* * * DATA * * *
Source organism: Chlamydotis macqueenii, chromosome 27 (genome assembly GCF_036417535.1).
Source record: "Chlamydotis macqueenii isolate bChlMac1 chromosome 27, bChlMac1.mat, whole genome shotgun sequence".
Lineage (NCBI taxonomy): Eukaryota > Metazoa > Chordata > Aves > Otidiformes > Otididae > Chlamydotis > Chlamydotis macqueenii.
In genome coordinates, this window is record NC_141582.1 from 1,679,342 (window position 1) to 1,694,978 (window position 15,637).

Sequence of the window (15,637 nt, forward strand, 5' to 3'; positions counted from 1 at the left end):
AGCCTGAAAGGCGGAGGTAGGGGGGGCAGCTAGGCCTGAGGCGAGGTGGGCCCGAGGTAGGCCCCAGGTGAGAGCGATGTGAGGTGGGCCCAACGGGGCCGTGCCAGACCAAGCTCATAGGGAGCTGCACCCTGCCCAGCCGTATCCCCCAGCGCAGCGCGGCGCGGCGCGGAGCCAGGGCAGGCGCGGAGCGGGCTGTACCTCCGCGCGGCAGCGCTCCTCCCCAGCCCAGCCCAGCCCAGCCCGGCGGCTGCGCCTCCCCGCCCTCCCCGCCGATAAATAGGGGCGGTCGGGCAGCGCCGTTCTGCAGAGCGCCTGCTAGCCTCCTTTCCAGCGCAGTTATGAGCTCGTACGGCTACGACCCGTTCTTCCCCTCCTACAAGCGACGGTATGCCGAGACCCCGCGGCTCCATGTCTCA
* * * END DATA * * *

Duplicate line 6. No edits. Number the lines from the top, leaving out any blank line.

AGCCTGAAAGGCGGAGGTAGGGGGGGCAGCTAGGCCTGAGGCGAGGTGGGCCCGAGGTAGGCCCCAGGTGAGAGCGATGTGAGGTGGGCCCAACGGGGCCGTGCCAGACCAAGCTCATAGGGAGCTGCACCCTGCCCAGCCGTATCCCCCAGCGCAGCGCGGCGCGGCGCGGAGCCAGGGCAGGCGCGGAGCGGGCTGTACCTCCGCGCGGCAGCGCTCCTCCCCAGCCCAGCCCAGCCCAGCCCGGCGGCTGCGCCTCCCCGCCCTCCCCGCCGATAAATAGGGGCGGTCGGGCAGCGCCGTTCTGCAGAGCGCCTGCTAGCCTCCTTTCCAGCGCAGTTATGAGCTCGTACGGCTACGACCCGTTCTTCCCCTCCTACAAGCGACGGTATGCCGAGACCCCGCGGCTCCATGTCTCA